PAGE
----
Where Will the Cameras Go After Newtown?

Rifles line a wall above in front of people standing in a gun shop Wednesday, Dec. 19, 2012, in Seattle. The reaction to the
Rifles line a wall above in front of people standing in a gun shop Wednesday, Dec. 19, 2012, in Seattle. The reaction to the Connecticut school shooting can be seen in gun stores and self-defense retailers across the nation: Anxious parents are fueling sales of armored backpacks for children while firearms enthusiasts are stocking up on assault rifles in anticipation of tighter gun control measures. (AP Photo/Elaine Thompson)

At the one week anniversary of the shooting at Sandy Hook Elementary School, the church bells toll across the country, and the media satellite trucks slowly leave Newtown. Where will they go next? Will we as a nation continue to focus our attention on the epidemic of gun violence or has our addiction to violence grown so serious that we cannot even recognize it?

President Obama spoke compassionately and eloquently at the Interfaith Service last Sunday and again to the Washington press on Wednesday.

An impertinent reporter's question made the evening news. What did not make the news were the president's words that in the 5 days following the massacre, people had died from gun violence all over this land: a police officer gunned down in Memphis leaving four children without their mother; two killed in Topeka; three people shot inside a hospital in Alabama; and a 4-year-old victim of a drive-by shooting in Missouri. "Where have you been?" we should ask ourselves. Where have the cameras gone since Newtown?

The memorials have been helpful for a grieving nation. Here in our town our church held a prayer service open to the public and all sorts of people, previously strangers to one another, came. The nation has learned how to bring candles and teddy bears to memorials. What else can we do well together?

PBS NewsHour shows in silence at the end of broadcasts the names and pictures, as "they became of available," of military personnel killed in Iraq and Afghanistan. This week they showed in silence the names and pictures of those killed at Sandy Hook School. What would it mean if every week they showed the names and pictures, as they became available, of those killed by gun violence in this nation?

Where will the cameras go to help us to not forget, to help us recognize our own addition to gun violence and to give us the courage to act?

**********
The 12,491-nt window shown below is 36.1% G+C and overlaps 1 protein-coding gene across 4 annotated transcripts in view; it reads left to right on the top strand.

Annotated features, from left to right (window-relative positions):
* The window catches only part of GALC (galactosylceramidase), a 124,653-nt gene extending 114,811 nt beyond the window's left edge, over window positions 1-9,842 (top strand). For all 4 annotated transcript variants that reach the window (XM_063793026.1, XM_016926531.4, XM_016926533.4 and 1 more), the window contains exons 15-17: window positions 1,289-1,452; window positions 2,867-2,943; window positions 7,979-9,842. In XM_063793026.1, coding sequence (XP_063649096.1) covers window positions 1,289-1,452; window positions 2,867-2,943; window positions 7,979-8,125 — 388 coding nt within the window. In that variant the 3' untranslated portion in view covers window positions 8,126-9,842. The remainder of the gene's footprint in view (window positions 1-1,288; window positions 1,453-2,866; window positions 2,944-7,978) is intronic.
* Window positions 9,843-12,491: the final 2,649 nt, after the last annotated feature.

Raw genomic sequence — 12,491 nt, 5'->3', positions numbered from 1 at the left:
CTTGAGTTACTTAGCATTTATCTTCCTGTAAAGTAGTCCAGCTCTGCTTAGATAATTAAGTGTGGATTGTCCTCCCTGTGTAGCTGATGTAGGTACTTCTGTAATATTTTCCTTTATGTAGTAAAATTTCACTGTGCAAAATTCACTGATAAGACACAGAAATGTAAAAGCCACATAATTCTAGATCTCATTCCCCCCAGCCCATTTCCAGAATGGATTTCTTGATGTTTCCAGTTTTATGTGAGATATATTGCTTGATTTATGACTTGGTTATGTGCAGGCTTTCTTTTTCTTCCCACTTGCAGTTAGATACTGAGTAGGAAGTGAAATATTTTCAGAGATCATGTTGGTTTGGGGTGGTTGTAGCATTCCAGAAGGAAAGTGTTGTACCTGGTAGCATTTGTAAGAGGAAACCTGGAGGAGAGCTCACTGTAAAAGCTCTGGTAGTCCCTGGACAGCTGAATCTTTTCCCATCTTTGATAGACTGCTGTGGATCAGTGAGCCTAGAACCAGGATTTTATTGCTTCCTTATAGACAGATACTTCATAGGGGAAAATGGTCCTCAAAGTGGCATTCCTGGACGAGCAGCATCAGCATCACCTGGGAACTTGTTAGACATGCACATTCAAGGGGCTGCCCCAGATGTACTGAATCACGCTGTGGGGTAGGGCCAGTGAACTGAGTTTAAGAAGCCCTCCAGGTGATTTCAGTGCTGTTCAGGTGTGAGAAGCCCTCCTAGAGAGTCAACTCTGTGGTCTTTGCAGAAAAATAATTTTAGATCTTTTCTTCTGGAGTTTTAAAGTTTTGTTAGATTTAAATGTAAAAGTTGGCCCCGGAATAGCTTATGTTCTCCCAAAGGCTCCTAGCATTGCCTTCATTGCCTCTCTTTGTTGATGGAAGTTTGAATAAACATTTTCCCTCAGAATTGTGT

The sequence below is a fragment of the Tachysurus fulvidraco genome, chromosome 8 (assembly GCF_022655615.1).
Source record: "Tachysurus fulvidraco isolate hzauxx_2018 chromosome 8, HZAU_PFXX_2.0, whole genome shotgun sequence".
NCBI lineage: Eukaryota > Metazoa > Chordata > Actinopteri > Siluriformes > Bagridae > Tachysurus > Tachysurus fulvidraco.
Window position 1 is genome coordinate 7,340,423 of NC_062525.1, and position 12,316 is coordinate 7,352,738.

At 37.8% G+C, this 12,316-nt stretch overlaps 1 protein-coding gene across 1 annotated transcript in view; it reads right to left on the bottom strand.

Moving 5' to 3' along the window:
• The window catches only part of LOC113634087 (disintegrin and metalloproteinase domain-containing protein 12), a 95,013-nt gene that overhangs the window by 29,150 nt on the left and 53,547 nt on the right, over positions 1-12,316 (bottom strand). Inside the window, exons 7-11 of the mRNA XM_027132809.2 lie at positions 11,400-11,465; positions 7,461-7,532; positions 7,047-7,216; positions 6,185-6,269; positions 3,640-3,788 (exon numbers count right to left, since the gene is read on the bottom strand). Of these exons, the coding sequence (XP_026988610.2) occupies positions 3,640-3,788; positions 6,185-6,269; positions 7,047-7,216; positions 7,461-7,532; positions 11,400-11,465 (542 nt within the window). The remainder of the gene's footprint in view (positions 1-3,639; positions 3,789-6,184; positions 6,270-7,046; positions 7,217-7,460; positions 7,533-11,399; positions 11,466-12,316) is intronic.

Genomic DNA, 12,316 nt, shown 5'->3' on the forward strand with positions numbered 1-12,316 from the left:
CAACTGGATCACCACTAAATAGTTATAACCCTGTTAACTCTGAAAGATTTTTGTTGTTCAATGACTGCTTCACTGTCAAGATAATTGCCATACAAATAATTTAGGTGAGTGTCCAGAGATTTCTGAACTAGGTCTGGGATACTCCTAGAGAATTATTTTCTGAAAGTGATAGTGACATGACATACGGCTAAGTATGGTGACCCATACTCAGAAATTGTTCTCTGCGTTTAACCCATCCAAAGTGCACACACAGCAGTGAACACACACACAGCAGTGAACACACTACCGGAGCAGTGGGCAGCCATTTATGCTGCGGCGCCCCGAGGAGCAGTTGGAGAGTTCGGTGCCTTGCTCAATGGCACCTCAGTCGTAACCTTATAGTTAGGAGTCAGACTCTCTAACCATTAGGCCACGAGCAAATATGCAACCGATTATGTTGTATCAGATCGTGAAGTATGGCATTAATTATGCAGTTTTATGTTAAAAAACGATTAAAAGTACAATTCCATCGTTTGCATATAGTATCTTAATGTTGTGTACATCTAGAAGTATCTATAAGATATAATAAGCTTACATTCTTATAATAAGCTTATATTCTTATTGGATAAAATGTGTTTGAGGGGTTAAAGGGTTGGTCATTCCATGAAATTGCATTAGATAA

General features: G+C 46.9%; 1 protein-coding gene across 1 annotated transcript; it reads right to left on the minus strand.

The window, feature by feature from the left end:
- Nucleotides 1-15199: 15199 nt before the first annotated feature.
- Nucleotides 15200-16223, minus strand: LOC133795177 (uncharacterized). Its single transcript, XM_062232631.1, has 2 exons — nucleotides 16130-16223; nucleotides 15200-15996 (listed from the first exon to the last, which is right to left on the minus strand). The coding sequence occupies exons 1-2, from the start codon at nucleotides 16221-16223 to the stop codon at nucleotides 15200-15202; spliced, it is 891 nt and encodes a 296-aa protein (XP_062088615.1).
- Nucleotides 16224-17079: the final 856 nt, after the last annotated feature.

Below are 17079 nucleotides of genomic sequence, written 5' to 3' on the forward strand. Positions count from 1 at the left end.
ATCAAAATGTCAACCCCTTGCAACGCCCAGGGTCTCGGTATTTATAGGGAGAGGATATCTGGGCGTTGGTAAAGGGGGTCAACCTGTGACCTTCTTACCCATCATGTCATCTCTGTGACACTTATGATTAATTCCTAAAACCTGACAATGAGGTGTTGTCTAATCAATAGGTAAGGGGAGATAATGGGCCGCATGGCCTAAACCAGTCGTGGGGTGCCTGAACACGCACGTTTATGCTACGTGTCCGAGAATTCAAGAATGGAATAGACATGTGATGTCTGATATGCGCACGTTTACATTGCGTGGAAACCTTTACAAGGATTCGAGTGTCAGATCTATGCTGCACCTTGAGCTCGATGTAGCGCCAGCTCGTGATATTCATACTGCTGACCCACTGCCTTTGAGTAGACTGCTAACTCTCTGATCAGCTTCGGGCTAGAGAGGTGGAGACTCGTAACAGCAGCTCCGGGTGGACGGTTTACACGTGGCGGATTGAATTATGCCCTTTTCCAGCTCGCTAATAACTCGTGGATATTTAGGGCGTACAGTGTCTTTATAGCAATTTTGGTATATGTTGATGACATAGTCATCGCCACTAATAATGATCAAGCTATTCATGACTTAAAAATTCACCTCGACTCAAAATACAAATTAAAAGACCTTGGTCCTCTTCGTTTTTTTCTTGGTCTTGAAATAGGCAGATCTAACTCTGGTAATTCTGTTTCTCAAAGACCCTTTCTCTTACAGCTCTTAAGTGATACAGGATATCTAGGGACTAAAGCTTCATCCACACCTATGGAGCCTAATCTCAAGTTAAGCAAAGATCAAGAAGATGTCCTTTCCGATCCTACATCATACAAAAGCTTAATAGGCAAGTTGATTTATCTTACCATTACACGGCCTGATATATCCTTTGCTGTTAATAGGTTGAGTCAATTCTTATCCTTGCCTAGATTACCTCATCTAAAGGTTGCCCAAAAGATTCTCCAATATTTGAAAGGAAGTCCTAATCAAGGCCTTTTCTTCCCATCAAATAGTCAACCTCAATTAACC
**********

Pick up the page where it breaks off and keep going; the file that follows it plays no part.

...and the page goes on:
To South Chicago? To Midwestern smaller cities? To the mountain states? Everywhere!

I've listened this week to stereotypes of "other" parts of the country. "Rural," to some, implies people who love having guns. "Urban" or "Inner City" implies "dangerous," non-white. And yet the mass shootings at schools have as often been by white males in suburban or ex-urban settings.

Our family lived for nine years in an inner city area in Connecticut, our children attending a community school. The school was at that time "legally condemned" which meant they did not have to provide a safe playground or music, the arts, physical education, etc. So we in the neighborhood worked together to provide these things for everyone's children. While schools and school safety has increased in some places since then, the gap between the rich and the poor has intensified. Do you "move to a safe place where there are 'good' schools"? We've learned that gun violence happens everywhere. And we need good, safe community schools for everyone's children wherever they live. President Obama has continued to say, "all children."

It will take all of us, President Obama said, mothers and fathers, sons and daughters, law enforcement officers, mental health workers, pastors, gun owners, all of us. It will take courage. What images have we seen? Yes, we are told we see "guns flying off the shelves" at Walmart. But I've also heard of buy-backs going on all across the country: a city in New Jersey; a small town in Illinois; local neighborhoods; even churches and stores. Thousands of guns have willingly been turned in. Will news cameras show us this?

We have to believe that this nation that has 5 percent of the world's population and 50 percent of the guns can change if we want to be an example in the world. We have to believe that we can cure ourselves from the epidemic of gun violence that plagues this country. And we can start, as President Obama said, with what the majority of Americans want, banning the sale of military-style assault weapons and high-capacity ammunition clips. He called on Congress to confirm the appointment of a director for the Bureau of Alcohol, Tobacco and Firearms, something they have refused to do for six years.

Or we could go the other direction, buying bulletproof backpacks for our children, arming teachers. Foolish! The epidemic grows. Fear begets fear.

Guns beget guns.

And ads for semi-automatic weapons to the contrary, guns don't make men more manly. The power to shoot more and faster does not make one stronger or wiser. Men also beget life. It's not about shooting, but nurturing life. Can we shape communities of compassion and care, claiming together the blessed power of giving and preserving life, all life, everywhere? What will we see?